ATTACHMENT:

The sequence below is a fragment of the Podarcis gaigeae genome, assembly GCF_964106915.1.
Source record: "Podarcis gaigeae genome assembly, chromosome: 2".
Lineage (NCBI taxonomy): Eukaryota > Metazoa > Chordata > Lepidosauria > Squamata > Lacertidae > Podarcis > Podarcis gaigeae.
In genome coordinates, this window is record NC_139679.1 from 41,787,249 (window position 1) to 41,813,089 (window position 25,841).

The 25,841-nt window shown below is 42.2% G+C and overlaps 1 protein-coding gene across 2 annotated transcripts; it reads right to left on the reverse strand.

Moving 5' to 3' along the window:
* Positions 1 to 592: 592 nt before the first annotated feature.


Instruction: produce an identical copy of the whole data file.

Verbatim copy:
The sequence below is a fragment of the Podarcis gaigeae genome, assembly GCF_964106915.1.
Source record: "Podarcis gaigeae genome assembly, chromosome: 2".
Lineage (NCBI taxonomy): Eukaryota > Metazoa > Chordata > Lepidosauria > Squamata > Lacertidae > Podarcis > Podarcis gaigeae.
In genome coordinates, this window is record NC_139679.1 from 41,787,249 (window position 1) to 41,813,089 (window position 25,841).

The 25,841-nt window shown below is 42.2% G+C and overlaps 1 protein-coding gene across 2 annotated transcripts; it reads right to left on the reverse strand.

Moving 5' to 3' along the window:
* Positions 1 to 592: 592 nt before the first annotated feature.